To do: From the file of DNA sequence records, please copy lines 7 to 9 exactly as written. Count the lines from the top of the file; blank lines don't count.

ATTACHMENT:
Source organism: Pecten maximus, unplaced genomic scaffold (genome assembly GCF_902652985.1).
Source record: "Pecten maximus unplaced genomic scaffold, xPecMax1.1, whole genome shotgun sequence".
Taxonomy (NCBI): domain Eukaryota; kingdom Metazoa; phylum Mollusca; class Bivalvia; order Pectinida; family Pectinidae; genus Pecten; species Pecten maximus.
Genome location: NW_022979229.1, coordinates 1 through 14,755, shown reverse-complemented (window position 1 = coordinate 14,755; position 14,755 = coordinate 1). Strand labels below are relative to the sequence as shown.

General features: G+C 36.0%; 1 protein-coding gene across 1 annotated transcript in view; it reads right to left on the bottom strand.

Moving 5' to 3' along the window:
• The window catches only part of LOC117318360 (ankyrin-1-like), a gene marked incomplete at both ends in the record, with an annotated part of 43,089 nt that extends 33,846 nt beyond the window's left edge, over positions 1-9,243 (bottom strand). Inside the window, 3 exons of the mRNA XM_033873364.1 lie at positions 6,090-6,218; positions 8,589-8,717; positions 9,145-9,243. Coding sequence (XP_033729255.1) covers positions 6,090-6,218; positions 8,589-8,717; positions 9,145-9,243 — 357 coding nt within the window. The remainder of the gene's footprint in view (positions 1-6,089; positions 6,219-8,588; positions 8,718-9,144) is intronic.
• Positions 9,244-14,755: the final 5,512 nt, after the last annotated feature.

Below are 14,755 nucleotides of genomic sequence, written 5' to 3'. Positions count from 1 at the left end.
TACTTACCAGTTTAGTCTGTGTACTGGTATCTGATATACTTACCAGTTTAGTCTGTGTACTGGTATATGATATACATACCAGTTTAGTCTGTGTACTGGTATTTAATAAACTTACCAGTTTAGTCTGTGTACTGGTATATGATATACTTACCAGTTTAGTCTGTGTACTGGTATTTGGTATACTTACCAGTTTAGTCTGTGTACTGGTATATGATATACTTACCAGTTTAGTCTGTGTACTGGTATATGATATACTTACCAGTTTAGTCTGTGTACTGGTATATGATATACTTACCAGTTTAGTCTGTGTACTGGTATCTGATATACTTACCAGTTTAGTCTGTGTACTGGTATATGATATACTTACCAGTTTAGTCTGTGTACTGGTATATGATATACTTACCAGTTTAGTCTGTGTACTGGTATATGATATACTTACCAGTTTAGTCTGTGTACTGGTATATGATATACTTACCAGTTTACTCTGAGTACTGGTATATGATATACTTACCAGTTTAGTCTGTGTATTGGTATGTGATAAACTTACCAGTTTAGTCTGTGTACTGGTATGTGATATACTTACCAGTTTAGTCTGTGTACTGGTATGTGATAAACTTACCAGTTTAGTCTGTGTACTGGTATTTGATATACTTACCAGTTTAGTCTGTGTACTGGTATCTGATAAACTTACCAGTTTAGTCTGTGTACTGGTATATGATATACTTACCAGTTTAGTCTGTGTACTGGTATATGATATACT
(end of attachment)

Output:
• The window catches only part of LOC117318360 (ankyrin-1-like), a gene marked incomplete at both ends in the record, with an annotated part of 43,089 nt that extends 33,846 nt beyond the window's left edge, over positions 1-9,243 (bottom strand). Inside the window, 3 exons of the mRNA XM_033873364.1 lie at positions 6,090-6,218; positions 8,589-8,717; positions 9,145-9,243. Coding sequence (XP_033729255.1) covers positions 6,090-6,218; positions 8,589-8,717; positions 9,145-9,243 — 357 coding nt within the window. The remainder of the gene's footprint in view (positions 1-6,089; positions 6,219-8,588; positions 8,718-9,144) is intronic.
• Positions 9,244-14,755: the final 5,512 nt, after the last annotated feature.

Below are 14,755 nucleotides of genomic sequence, written 5' to 3'. Positions count from 1 at the left end.